Despite temperatures hovering around -17 Celsius, a sizable crowd of people turned out in central Moscow on Dec. 15 to participate in an unsanctioned meeting protesting the administration of Russian President Vladimir Putin.
“Dear citizens, this event is against Moscow laws, please walk to the Metro in order not to be detained,” repeated policemen – who also numbered in the hundreds - over a megaphone throughout the meeting.
The protest took place in Lubyanka Square, across the street from the headquarters of the FSB, the successor organization to the KGB. Buses lined surrounding streets with buses waiting to be used for detained protesters, and a helicopter hovered low, possibly in an attempt to drown out noise from protesters.
Regardless of the cold weather, Russians took to the streets in central Moscow once again. Source: Ruslan Sukhushin
Neither the police presence or the cold temperatures phased the protestors, a group that included people from across demographic lines. Families with children, teenagers with iPads and pensioners were all seen participating in the meeting.
Reports on the size of the group vary; officials say the crowd numbered 700 while opposition leader Sergei Udaltsov insisted there were 5,000 participants. Protesters laid white flowers - the color of the opposition - on the Solovetsky stone, a memorial in the square to victims of the Gulag, erected after the fall of the Soviet Union.
By attending an unsanctioned gathering, all of them were risking fines up to about $1,000, or $6,500 for organizers, as the result of a recent law signed by Putin.
“I am not afraid to be here - Putin should be afraid of us,” said Lilia Sokolova of Moscow, who said that she had protested since the 1960s in the Soviet Union.
“This is the warmest place in Moscow!” quipped longtime opposition figure Boris Nemtsov, who was Deputy Prime Minister under Boris Yeltsin. “I took the #45 trolleybus to get here,” he added.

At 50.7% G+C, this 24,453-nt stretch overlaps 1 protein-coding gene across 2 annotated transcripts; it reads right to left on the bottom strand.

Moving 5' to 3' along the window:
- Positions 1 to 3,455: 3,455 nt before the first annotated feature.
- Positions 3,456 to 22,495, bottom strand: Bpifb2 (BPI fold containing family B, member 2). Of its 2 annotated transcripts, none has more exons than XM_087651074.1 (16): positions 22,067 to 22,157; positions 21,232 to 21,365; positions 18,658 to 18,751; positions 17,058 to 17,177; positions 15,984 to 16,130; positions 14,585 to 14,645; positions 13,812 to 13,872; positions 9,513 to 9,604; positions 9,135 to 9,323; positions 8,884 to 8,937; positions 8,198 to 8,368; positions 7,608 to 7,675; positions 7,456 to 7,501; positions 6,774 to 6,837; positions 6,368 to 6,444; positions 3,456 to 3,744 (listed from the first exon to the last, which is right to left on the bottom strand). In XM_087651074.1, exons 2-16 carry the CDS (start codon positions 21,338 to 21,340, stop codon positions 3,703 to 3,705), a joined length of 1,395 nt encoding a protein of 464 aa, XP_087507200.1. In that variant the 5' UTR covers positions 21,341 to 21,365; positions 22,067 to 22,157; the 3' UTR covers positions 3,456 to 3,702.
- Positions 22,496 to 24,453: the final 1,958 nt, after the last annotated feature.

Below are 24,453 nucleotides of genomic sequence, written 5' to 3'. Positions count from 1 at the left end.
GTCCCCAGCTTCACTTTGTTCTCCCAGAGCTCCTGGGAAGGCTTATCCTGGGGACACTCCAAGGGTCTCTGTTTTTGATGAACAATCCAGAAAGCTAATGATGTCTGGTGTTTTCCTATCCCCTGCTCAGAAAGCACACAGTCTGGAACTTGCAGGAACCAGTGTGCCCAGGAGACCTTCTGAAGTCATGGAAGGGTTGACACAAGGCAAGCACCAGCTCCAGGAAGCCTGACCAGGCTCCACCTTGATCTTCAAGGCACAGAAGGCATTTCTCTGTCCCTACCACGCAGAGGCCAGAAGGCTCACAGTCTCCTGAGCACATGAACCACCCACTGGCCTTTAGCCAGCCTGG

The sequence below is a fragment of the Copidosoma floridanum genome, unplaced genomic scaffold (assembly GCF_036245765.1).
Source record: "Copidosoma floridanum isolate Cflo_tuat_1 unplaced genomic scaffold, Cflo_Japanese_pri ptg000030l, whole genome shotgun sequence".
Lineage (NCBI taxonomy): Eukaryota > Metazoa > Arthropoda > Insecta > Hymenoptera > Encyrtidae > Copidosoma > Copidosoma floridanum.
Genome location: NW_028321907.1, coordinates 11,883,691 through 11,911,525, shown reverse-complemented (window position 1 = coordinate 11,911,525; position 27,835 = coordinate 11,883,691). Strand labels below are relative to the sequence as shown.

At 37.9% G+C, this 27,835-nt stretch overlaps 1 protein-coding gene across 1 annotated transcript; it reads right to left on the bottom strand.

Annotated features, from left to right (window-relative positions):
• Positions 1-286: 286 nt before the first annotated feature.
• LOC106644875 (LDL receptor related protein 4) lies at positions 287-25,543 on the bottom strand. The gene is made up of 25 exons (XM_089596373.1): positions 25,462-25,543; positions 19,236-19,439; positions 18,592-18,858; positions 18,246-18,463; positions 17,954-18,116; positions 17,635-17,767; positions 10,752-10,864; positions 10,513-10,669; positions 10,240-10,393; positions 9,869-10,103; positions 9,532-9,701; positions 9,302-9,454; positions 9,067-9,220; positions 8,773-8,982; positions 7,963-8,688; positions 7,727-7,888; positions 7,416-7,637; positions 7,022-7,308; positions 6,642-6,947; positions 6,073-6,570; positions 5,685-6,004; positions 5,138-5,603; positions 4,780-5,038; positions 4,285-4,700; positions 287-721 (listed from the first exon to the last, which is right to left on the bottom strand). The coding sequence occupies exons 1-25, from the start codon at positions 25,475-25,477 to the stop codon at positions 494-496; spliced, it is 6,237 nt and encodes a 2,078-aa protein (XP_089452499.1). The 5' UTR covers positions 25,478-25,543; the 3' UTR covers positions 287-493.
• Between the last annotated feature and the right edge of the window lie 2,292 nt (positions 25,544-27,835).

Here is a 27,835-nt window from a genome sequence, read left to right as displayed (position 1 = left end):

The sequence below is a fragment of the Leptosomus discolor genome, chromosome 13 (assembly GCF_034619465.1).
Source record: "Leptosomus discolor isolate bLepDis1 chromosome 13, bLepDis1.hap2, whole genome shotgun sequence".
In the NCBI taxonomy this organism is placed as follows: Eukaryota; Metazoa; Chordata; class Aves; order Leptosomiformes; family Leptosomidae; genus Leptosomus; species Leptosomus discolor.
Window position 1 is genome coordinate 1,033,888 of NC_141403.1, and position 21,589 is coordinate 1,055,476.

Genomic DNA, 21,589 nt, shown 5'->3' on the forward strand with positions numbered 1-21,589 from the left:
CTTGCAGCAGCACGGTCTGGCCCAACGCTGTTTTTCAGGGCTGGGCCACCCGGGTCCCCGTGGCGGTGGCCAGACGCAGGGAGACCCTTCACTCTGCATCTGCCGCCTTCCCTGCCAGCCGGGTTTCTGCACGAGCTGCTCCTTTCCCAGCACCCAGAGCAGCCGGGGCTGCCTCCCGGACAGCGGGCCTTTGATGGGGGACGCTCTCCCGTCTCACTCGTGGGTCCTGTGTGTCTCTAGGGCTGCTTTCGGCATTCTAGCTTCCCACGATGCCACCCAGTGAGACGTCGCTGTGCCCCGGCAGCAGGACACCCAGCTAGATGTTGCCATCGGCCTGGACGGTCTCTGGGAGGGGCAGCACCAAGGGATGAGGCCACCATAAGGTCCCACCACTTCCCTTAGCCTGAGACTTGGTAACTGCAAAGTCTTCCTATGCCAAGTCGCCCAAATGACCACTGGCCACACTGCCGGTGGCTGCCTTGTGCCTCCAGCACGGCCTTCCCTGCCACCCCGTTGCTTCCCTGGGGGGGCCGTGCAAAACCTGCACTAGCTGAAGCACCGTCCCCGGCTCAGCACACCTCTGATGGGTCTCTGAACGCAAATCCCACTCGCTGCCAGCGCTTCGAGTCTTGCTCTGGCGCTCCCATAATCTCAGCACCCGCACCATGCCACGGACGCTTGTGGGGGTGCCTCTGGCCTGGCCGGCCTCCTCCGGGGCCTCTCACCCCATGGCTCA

It wasn’t only supporters of liberals like Nemtsov who turned out,
however. Nationalists, libertarians and gay rights activists also came
to Lubyanka. The Communists, however, held their own, sanctioned rally
earlier Saturday in a different part of Moscow. The one thing these
disparate groups held in common was a deep desire to see Vladimir Putin
leave office after almost 13 years in power.
“I don’t want our freedom to depend on one person,” said Alexander Bolgov, “that is stupidity.”
“The fish rots from the head,” said Valentina Ostak-Pengur, who rejected the idea that Putin’s current drive against corruption would result in anything significant.
The group was denied a permit to protest earlier in the week after negotiations broke down.
“I am furious that our protest demonstration was not officially sanctioned despite the fact that we had applied for the permission to hold a rally in time. We have never been violent. So, they have no right to deny us permission,” said pensioner Tamara Kozhevnikova.
The most famous Russian anti-corruption leader both inside and outside the country, lawyer and blogger Alexei Navalny, came to the rally and and
was immediately swarmed by reporters, photographers and fans. He stood
in a scrum and greeted the crowd before being detained by the police. He
was released later Saturday. On Friday, Russian investigators accused
Navalny and his brother, Oleg, of fraud and money laundering - charges
that Alexei Navalny rejects as politically motivated.
Left Front leader Sergei Udaltsov and opposition activist Ksenia Sobchak were also detained.
After about an hour and a half of allowing the protesters to mill about, the police began to detain people, dragging them out the square. People chanted, “Shame on you!” and “Russia Without Putin!” But the protest only ended when officers, with their arms locked to form a chain, pushed the crowd out of the square and into the cold Moscow evening.